How neutron stars merge - first accurate calculation of the last orbits of binary systems of neutron stars
AEI scientists described for the first time new numerical methods for the calculation of gravitational wave signals.
January 11, 2010
An article describing an important progress in modelling the last orbits of binary systems of neutron stars has been recently published in Physical Review Letters.
Simulations of inspiralling neutron stars and black holes provide insights into the possible structure of gravitational wave signals. They significantly increase the probability of identifying gravitational waves in the detector data. The article focuses on the last few orbits before coalescence of binary neutron star systems and their experimental observation (which is expected in the coming years) by the network of gravitational wave detectors LIGO, GEO600 and Virgo - LIGO is in the United States, GEO600 is the German-British gravitational wave detector in Ruthe near Hannover, operated by the Albert Einstein Institute and Virgo is the French-Italian detector installed in Cascina, near Pisa.
By exploiting the computational power of supercomputers and by performing the most extended and accurate calculations of this process, a team of scientists from Germany, France, the U.S. and Japan was able to improve a simplified but analytical description of the inspiral stage, when the two stars are still separate but their orbit is shrinking because of the large emission of gravitational waves. The refinement of the analytic description via accurate numerical calculations has shown that it can be used with success also to describe objects with finite dimensions, such as neutron stars, extending its validity beyond the much simpler case of binary black holes. “We found out how to introduce corrections in simplified models of binary neutron stars, so that they can reproduce the results of complex numerical simulations”, says Professor Luciano Rezzolla, head of the numerical relativity group at the Albert Einstein Institute/AEI in Potsdam. This breakthrough opens the way to a large- scale modelling of the gravitational signal emitted by the last orbits of a system of two neutron stars with a precision adequate for detection.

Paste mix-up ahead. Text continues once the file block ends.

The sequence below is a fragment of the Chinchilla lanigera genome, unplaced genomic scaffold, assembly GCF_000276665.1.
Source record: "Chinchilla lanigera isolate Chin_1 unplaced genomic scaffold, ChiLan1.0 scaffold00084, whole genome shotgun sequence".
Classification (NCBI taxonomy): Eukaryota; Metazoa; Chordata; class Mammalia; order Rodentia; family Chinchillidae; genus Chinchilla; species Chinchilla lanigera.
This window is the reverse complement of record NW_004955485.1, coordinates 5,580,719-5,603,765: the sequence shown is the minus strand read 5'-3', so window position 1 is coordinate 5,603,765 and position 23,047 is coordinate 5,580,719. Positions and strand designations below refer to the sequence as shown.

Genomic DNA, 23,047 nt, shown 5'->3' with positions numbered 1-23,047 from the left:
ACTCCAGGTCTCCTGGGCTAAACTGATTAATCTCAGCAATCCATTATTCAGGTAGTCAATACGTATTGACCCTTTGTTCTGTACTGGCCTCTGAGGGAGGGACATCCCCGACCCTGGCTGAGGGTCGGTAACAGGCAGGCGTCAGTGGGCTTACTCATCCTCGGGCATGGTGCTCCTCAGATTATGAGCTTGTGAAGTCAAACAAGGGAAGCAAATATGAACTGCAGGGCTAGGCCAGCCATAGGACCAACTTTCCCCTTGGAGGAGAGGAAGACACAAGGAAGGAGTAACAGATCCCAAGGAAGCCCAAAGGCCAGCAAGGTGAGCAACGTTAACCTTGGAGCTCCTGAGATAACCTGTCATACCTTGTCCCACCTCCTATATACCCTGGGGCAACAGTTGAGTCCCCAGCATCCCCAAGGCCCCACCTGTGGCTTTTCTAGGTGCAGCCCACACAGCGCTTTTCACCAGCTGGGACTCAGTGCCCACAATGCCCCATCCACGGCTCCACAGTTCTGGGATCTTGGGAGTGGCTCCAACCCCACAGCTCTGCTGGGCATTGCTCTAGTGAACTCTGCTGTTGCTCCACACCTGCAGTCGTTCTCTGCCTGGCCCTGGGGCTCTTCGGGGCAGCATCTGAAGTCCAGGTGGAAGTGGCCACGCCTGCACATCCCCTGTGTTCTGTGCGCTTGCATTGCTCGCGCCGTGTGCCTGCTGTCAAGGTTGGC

An insight into neutron stars
In addition, the work provides important evidence that the detection of this type of signal will allow one to measure the ratio between the mass and radius of neutron stars. This measurement is potentially very important because it will give access to new information on the equation of state of ultra-dense nuclear matter, of which neutron stars are made, and which remains essentially unknown.
The article is the result of a collaboration between a team of numerical and analytical theorists of Relativistic gravity: Luca Baiotti (Osaka Universities, Japan), Thibault Damour (IHÉS, France), Bruno Giacomazzo (NASA Goddard, USA), Alessandro Nagar (IHÉS, France) and Luciano Rezzolla (Albert Einstein Institute, Germany).
Neutron stars are the final stage of massive stars that explode as a supernova. In the explosion process, the core of the star collapses to form a compact object with roughly 1.4 solar masses that mostly consists of nuclear matter, predominantly of neutrons.
Collisions of astronomical compact objects such as black holes and neutron stars are among the most powerful events in the universe. Scientists of the numerical relativity group (leader: professor Luciano Rezzolla) at the Max Planck Institute for Gravitational Physics simulate mergers of black holes and neutron stars, calculate the energy released in these events and comparing it with the one obtained from astronomical observations. In addition, because of their compactness and mass, black holes and neutron stars are the most promising sources of gravitational waves.
Gravitational waves are a direct prediction of Einstein’s theory of general relativity and represent simple ripples in the fabric of space and time which are produced by large and compact masses when moving at very large velocities. Scientists from all over the world anxiously await for the first direct detection of gravitational waves. With gravitational wave astronomy we will have the possibility to know much of the still unknown 96% of the Universe. By detecting them we will effectively “listen” to the Universe, that is, observe it in a range of frequencies which is very different from the at which we routinely obtain astronomical electromagnetic information. Besides dealing with the enormous experimental difficulties related with the detection of the gravitational-wave signals, the search for gravitational waves requires detailed knowledge of the expected signals and cutting-edge methods for managing huge amounts of data.
In the ‘Astrophysical Relativity’ division at the Max Planck Institute for Gravitational Physics (Albert Einstein Institute) in Potsdam-Golm, lead by professor Bernard F. Schutz, both research fields are investigated in internationally leading working groups.